The fitness of firefighters is regularly evaluated using exercise tests. We aimed to compare, with respect to age and body composition, two test modalities for the assessment work capacity. A total of 424 Swedish firefighters with cycle ergometer (CE) and treadmill (TM) tests available from Jan 2004 to Dec 2010 were included. We compared results from CE (6 min at 200 W, 250 W or incremental ramp exercise) with TM (6 min at 8° inclination, 4·5 km h(-1) or faster, wearing 24-kg protective equipment). Oxygen requirements were estimated by prediction equations. It was more common to pass the TM test and fail the supposedly equivalent CE test (20%), than vice versa (0·5%), P<0·001. Low age and tall stature were significant predictors of passing both CE and TM tests (P<0·05), while low body mass predicted accomplishment of TM test only (P = 0·006). Firefighters who passed the TM but failed the supposedly equivalent CE test within 12 months had significantly lower body mass, lower BMI, lower BSA and shorter stature than did those who passed both tests. Calculated oxygen uptake was higher in TM tests compared with corresponding CE tests (P<0·001). Body constitution affected approval differently depending on the test modality. A higher approval rate in TM testing suggests lower cardiorespiratory requirements compared with CE testing, even though estimated oxygen uptake was higher during TM testing. The relevance of our findings in relation to the occupational demands needs reconsidering.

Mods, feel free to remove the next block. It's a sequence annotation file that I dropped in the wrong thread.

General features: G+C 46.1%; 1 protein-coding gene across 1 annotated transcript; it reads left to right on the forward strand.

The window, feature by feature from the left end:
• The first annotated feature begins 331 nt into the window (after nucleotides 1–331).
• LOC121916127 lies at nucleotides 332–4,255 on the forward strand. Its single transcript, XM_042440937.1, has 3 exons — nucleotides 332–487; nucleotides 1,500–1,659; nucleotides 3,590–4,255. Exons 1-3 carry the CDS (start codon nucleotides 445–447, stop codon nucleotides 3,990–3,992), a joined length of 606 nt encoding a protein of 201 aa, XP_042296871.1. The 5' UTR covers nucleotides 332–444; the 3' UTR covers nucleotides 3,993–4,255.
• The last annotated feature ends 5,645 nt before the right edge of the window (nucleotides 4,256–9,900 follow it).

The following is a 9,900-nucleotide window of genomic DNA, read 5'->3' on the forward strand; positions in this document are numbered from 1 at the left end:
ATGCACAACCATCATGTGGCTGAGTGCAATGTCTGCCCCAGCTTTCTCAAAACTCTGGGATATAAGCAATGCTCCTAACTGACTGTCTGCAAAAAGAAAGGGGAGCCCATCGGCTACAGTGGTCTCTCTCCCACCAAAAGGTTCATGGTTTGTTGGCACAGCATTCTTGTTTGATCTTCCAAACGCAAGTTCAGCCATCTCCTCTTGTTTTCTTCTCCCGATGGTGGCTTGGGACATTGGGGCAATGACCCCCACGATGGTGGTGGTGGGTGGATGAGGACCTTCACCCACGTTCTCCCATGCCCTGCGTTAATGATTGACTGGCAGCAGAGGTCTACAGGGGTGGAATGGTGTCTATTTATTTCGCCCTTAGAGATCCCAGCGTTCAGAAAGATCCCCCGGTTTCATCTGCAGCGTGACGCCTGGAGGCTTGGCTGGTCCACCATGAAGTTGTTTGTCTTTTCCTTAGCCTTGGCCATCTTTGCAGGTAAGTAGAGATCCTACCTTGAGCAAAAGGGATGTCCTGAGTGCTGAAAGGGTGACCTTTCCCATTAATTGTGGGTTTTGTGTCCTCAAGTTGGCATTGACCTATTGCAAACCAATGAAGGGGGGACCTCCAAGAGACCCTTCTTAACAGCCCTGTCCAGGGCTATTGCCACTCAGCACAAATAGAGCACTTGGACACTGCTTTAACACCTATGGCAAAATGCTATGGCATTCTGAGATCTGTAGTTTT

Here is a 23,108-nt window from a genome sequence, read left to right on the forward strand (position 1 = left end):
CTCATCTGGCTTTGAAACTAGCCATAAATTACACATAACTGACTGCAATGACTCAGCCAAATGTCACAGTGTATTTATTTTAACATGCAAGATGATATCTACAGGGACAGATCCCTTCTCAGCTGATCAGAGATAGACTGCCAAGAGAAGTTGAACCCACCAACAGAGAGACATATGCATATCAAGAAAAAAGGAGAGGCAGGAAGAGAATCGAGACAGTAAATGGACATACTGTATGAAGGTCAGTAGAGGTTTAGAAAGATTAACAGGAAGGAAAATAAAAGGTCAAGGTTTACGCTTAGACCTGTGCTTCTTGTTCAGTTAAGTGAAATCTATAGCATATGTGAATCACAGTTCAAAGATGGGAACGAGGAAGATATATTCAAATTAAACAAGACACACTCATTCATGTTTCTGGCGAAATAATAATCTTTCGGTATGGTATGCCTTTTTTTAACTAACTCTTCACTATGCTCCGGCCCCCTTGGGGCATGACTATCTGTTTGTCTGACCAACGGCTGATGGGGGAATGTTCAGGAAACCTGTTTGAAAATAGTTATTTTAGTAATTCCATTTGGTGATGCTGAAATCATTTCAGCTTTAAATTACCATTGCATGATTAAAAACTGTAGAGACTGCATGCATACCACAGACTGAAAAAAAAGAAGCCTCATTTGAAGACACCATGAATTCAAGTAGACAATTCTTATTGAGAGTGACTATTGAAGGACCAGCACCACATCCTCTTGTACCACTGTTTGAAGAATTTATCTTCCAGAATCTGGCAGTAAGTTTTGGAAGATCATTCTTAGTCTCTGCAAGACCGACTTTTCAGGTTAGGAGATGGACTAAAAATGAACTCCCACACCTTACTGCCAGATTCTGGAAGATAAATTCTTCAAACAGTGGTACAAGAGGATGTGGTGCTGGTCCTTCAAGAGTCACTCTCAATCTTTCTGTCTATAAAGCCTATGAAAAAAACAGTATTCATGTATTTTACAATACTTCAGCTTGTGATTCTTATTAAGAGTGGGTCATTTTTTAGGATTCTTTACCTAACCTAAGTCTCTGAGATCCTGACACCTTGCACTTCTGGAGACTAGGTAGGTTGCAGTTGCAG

• 6.
    Åström Aneq, Meriam
    Linköping University, Department of Medical and Health Sciences, Clinical Physiology. Linköping University, Faculty of Health Sciences. Östergötlands Läns Landsting, Heart and Medicine Centre, Department of Clinical Physiology UHL.
    Arrhythmogenic right ventricular cardiomyopathy: Is it right?2011Doctoral thesis, comprehensive summary (Other academic)
    Abstract [en]

    Arrhythmogenic right ventricular cardiomyopathy (ARVC) is an inherited heart disease, where sudden cardiac death in young seemingly healthy persons may be the first symptom. There is a need for more sensitive and accurate diagnostic methods to detect signs of disease, at an early stage and in relatives of affected individuals. The aim of this thesis is the evaluation of new non-invasive modalities in assessment of right ventricular (RV) volume and function with focus on patients with ARVC.

    Clinical and non-invasive follow-up of fifteen patients with ARVC during a mean period of 8 years permitted the evaluation of disease progression. RV volume analysis by magnetic resonance imaging relies on short axis (SA) views. A new axially rotated modality acquisition was tested and its feasibility in assessment of RV volume was evaluated. This acquisition seems to be able to improve the assessment of RV volume and function by reducing the uncertainty in defining the basal slice of the RV. A third study concentrated on analysis of RV regional and general function by echocardiography, using tissue Doppler imaging as well as two dimensional (2D) longitudinal strain based on speckle tracking in patients with ARVC, their first degree relatives and in healthy subjects. 2D strain showed a good feasibility in analysis of the RV function in relatives and controls but less in ARVC patients probably due to the progressive myocardial cell death with fibro-fatty replacement of the RV wall. In order to detect and follow up echocardiographic changes an index was developed combining dimensional and functional parameters for the left and for the right ventricle. Advances in the molecular genetics of ARVC have provided new insights into the understanding of the disease. Hitherto, 9 candidate genes have been identified. A new mutation in the plakophilin 2 gene was detected in a three generation family. The clinical phenotype related to this mutation was investigated.